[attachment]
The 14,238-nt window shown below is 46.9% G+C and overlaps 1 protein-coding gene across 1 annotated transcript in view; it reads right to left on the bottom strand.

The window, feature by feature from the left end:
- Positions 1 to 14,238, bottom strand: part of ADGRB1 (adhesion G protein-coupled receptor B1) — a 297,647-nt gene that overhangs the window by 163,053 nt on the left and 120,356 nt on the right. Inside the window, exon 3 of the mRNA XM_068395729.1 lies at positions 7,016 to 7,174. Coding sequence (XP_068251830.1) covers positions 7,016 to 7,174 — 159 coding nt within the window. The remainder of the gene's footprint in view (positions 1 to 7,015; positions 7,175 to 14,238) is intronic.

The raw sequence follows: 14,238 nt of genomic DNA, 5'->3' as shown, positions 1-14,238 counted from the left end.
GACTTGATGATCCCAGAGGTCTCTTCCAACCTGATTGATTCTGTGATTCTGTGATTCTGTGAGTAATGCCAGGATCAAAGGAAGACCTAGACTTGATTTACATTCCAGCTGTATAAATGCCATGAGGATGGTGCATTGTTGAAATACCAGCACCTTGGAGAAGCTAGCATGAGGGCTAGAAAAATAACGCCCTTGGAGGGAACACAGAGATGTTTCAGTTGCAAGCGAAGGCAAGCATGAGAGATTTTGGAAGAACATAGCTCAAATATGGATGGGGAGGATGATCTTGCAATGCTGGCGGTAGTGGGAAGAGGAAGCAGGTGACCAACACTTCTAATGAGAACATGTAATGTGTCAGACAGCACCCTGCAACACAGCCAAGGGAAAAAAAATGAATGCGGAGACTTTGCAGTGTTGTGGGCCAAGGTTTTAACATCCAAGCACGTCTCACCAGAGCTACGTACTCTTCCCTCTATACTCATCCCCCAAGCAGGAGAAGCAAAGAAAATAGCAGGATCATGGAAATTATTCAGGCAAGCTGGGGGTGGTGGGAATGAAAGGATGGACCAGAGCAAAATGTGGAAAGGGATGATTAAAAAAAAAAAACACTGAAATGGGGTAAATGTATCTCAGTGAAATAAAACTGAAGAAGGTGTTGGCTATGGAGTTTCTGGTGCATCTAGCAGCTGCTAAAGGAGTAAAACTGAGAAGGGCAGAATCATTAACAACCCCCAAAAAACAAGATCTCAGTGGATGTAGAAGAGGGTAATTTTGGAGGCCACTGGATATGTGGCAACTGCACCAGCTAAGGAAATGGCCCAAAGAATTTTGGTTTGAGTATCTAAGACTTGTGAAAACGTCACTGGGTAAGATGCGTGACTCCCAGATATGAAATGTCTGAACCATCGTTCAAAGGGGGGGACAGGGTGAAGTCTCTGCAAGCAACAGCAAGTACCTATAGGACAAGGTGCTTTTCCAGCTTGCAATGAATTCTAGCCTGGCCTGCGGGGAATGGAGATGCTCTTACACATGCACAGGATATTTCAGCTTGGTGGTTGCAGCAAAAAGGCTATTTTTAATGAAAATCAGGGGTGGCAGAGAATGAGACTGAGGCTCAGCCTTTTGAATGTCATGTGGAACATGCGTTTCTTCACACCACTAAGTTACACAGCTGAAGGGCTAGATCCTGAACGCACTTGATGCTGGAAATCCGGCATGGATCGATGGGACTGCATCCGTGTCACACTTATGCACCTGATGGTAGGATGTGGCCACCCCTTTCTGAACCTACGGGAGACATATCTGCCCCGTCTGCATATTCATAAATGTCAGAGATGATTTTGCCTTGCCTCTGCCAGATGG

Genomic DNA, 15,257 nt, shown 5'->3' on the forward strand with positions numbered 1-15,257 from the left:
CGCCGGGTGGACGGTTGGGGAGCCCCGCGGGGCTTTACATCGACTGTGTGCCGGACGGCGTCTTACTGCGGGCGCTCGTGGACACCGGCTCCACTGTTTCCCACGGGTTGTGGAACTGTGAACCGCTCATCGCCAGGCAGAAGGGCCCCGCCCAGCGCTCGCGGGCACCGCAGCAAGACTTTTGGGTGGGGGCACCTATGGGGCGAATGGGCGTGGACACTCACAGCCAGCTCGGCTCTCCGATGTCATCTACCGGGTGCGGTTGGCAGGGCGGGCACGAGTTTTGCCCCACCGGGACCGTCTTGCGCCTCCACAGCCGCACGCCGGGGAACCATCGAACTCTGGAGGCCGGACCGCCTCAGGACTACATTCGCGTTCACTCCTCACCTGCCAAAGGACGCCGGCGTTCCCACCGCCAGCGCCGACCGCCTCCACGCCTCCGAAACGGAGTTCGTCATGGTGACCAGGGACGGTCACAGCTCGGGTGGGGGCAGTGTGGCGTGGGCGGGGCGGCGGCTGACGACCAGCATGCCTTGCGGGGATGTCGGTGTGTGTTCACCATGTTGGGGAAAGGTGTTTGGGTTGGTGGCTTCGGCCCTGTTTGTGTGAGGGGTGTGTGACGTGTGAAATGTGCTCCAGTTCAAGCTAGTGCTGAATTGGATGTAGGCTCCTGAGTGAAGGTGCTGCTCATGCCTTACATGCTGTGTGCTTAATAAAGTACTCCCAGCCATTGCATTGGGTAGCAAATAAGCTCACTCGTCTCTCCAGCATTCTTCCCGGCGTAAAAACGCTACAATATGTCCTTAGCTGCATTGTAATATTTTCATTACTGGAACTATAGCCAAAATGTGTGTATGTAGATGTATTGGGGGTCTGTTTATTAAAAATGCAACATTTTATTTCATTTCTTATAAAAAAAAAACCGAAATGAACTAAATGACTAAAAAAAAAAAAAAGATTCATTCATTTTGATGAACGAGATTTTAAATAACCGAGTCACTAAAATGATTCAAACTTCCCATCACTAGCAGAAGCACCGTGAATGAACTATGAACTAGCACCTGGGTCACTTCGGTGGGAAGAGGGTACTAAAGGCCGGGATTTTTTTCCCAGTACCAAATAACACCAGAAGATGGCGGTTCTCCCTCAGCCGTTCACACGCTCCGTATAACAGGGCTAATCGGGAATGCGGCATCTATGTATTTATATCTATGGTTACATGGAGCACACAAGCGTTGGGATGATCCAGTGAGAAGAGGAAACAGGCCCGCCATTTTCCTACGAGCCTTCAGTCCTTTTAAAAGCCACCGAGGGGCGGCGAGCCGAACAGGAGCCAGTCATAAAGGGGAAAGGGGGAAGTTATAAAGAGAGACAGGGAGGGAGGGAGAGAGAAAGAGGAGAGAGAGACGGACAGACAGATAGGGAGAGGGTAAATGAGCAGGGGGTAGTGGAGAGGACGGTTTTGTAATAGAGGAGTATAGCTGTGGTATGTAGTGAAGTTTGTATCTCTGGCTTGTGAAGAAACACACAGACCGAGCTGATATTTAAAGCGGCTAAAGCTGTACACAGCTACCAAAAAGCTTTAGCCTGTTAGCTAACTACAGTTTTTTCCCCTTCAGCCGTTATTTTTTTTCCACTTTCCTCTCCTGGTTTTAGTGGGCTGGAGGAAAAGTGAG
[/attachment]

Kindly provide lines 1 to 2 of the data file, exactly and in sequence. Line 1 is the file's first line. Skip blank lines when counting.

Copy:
The 14,238-nt window shown below is 46.9% G+C and overlaps 1 protein-coding gene across 1 annotated transcript in view; it reads right to left on the bottom strand.

The window, feature by feature from the left end: